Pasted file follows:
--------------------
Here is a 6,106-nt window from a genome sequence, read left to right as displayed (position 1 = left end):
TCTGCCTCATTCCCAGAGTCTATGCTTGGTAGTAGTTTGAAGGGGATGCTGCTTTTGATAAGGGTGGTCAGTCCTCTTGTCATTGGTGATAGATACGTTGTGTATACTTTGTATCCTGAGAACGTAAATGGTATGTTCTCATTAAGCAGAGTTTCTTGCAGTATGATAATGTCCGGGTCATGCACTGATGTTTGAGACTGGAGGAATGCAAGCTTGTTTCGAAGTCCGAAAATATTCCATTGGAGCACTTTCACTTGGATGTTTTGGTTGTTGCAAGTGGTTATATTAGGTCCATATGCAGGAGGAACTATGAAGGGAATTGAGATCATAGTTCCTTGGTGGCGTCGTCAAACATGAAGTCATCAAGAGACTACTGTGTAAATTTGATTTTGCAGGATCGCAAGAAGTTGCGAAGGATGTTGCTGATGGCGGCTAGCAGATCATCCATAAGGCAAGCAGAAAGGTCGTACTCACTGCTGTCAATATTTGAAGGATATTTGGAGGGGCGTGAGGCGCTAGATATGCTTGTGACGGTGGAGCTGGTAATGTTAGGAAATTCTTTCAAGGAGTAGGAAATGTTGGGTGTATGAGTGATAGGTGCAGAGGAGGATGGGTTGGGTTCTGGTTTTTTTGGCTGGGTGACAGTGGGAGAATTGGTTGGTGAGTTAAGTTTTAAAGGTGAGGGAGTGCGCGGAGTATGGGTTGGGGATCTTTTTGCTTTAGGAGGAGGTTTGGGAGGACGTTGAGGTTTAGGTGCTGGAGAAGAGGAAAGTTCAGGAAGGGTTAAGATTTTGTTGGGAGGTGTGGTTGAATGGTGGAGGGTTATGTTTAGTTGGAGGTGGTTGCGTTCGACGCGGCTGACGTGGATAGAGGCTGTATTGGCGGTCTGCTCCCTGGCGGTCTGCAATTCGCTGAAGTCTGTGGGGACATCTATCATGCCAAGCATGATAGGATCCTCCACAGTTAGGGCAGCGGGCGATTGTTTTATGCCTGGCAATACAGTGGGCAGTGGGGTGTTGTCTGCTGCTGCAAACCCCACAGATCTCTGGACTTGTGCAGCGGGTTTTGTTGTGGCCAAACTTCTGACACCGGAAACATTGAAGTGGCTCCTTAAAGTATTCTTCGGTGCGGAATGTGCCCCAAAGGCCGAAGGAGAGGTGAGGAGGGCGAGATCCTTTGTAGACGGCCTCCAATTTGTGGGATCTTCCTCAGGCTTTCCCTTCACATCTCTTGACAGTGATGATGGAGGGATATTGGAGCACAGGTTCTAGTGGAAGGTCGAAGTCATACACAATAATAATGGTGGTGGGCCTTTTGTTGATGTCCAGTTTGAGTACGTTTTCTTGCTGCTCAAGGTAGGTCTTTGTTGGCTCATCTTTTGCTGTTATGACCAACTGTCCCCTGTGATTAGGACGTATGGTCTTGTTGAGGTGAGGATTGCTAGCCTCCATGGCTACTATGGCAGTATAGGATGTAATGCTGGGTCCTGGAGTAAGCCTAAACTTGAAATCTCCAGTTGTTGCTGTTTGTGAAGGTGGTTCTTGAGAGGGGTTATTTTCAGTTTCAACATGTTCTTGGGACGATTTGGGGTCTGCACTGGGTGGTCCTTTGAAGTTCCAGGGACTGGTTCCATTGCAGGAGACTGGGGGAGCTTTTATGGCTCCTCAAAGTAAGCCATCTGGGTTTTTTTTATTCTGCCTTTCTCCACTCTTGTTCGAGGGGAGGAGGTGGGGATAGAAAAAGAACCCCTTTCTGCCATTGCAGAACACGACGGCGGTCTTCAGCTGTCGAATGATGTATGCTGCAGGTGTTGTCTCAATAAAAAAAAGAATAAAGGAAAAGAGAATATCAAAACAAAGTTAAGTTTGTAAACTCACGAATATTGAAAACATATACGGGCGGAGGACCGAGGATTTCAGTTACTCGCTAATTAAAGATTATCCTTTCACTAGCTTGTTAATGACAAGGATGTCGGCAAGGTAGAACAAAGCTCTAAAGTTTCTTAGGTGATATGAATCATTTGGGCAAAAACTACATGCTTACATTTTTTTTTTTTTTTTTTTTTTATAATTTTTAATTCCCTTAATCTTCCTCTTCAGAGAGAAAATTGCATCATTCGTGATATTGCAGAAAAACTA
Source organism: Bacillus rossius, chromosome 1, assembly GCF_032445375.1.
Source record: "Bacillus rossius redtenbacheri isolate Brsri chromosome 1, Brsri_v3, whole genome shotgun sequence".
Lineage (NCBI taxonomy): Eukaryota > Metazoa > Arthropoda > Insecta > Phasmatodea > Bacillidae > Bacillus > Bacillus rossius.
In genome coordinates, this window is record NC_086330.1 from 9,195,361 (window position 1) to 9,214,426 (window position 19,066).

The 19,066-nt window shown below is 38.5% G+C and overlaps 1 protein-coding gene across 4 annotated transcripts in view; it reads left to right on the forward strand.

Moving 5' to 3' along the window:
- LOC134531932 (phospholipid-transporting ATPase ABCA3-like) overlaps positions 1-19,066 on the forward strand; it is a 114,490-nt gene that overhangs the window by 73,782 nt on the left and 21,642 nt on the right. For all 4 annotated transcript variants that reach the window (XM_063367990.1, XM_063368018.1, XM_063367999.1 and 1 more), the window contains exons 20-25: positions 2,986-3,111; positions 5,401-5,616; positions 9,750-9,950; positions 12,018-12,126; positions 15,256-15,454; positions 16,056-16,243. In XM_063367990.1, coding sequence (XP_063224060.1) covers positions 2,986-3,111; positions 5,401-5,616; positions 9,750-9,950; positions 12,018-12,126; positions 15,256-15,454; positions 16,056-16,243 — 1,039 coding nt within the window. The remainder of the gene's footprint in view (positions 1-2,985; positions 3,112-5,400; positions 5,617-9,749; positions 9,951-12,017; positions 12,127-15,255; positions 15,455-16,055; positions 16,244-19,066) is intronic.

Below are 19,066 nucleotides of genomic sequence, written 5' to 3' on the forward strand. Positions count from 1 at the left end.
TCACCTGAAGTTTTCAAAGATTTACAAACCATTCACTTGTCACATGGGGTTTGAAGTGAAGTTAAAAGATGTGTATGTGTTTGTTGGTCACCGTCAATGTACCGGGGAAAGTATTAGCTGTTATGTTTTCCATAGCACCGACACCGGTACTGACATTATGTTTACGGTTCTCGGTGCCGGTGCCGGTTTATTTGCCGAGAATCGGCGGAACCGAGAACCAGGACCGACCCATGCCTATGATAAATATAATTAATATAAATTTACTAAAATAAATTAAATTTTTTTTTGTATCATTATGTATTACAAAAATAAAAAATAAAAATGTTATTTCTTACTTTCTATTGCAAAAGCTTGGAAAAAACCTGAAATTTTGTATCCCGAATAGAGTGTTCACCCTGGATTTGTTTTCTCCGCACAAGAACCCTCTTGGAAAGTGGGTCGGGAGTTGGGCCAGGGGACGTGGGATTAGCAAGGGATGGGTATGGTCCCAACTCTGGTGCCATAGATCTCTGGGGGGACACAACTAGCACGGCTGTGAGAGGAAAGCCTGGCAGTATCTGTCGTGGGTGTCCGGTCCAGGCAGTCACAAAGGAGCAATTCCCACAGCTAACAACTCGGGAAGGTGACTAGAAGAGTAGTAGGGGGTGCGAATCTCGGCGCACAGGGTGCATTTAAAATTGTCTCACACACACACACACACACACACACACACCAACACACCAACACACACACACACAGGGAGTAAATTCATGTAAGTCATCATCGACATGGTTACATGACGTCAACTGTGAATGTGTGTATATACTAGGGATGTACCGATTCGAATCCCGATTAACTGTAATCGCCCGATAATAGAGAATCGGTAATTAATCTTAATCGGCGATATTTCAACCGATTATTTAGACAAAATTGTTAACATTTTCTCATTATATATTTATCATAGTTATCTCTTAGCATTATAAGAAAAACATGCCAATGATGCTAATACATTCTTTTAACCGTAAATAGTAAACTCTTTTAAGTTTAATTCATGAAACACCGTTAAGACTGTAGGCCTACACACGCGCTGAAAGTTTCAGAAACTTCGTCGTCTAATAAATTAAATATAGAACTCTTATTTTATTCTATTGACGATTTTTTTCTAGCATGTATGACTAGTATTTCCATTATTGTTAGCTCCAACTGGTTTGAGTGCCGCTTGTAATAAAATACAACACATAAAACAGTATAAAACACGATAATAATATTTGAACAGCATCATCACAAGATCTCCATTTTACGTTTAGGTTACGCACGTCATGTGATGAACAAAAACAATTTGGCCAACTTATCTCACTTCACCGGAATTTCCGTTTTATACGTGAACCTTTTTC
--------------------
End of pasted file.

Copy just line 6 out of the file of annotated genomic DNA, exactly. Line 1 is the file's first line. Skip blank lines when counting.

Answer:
In genome coordinates, this window is record NC_086330.1 from 9,195,361 (window position 1) to 9,214,426 (window position 19,066).